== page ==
Psychosocial aspects of chronic pain are much better understood today than a generation ago. What healthcare organizations now know is that each person’s pain after an injury or surgery is different.

This understanding has helped the workers’ compensation industry improve its approach to working with injured workers, says Patricia Brookey, MS, CRC, CCM, LRC, senior vice president of managed care services at PMA Companies in Blue Bell, PA.

“We now have a much greater understanding of how an injured worker’s medical history and the psychosocial aspects of their personality impact chronic pain,” she says. “These factors can influence the depth and duration of the corresponding treatment plan.”

For example, a new study of people with chronic back pain found that critical life events were a strong predictor of future pain, as was physically demanding work. Another new study found that for many patients, severe pain in any body site was associated with anxiety/depression, lack of social support, unemployment, and low educational status.1,2

Patients with chronic pain are assessed more holistically now than they were in the past. The focus no longer is solely on the injury, Brookey says.

“The workers’ compensation industry’s understanding of the factors impacting chronic pain has resulted in greater acceptance of using alternative therapies to treat chronic pain,” she says. “These may include cognitive therapy, yoga, mindfulness-based stress reduction, biofeedback, acupuncture, and psychological treatments for anxiety.”

The medical industry also is more aware now of the contraindications of using opioids to treat chronic pain, Brookey notes.

“Current scientific research is questioning whether narcotics are effective for those with chronic pain,” she says. “In fact, the CDC 2016 Guidelines on chronic pain and opioids raised the red flag, stating that opioids are not the first line, nor should they be routine therapy for chronic pain patients, and — in all cases — those who are prescribed opioids require close monitoring.”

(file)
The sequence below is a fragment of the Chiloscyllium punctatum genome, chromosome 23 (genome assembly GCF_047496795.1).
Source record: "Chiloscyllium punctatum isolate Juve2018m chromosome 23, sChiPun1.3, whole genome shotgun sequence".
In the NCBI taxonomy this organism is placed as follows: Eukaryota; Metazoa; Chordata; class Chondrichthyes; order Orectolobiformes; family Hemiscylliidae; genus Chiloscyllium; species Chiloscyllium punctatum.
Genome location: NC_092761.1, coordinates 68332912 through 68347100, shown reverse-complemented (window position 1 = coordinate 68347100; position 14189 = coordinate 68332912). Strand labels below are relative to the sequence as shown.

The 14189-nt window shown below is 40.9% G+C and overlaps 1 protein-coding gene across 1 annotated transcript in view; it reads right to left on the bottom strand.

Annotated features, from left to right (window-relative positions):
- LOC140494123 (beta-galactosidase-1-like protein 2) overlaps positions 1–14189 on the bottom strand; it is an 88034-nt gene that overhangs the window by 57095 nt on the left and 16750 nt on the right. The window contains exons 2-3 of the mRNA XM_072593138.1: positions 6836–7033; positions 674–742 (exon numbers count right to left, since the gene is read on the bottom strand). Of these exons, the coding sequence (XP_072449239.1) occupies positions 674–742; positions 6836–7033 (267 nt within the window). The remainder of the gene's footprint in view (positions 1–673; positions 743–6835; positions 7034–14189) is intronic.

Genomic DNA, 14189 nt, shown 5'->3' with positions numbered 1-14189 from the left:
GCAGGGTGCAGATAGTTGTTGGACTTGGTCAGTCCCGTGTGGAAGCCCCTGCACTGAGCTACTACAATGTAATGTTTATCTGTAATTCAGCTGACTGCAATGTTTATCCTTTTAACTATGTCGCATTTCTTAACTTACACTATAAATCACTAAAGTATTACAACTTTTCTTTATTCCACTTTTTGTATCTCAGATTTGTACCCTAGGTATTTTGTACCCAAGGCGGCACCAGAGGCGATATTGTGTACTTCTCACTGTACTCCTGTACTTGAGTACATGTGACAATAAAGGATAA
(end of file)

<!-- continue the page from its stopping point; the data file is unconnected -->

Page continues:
For this reason, PMA is much more aggressive in developing strategies and tools to manage opioid use and prevent dependency among injured workers, Brookey says.

“These strategies are very comprehensive, involving data analytics to identify injured workers at risk for chronic pain, early intervention strategies, and ongoing monitoring and management of opioid use,” she says.

Some pharmacy tools and strategies that can assist with monitoring and management include customized formularies for chronic pain, peer interventions, programs to combat fraud, and morphine equivalent dose programs.

“Case managers work in tandem with the pharmacy benefit managers and pharmacy intervention specialists to maximize the use of these tools in order to prevent and alleviate opioid addiction,” Brookey says.

Case management is helpful in pain management and opioid dependence cases as part of a team of experts. “Nurse case managers are key members of this team, which may also include a pharmacy nurse, claims adjuster, and pharmacy benefit management company,” Brookey says.

“The case management role has become much more specialized, requiring increased knowledge of pharmaceuticals, an understanding of the short- and long-term effects of opioids, and an awareness of the psychosocial factors impacting injured workers with chronic pain,” she adds.

REFERENCES

  1. Wippert PM, Fliesser M, Krause M. Risk and protective factors in the clinical rehabilitation of chronic back pain. J Pain Res 2017;July 6;10:1569-1579.
  2. Dorner TE, Stein KV, Hahne J, et al. How are socio-demographic and psycho-social factors associated with the prevalence and chronicity of severe pain in 14 different body sites? A cross-sectional population-based survey. Wien Klin Wochenschr. 2017;June 20:Epub ahead of print.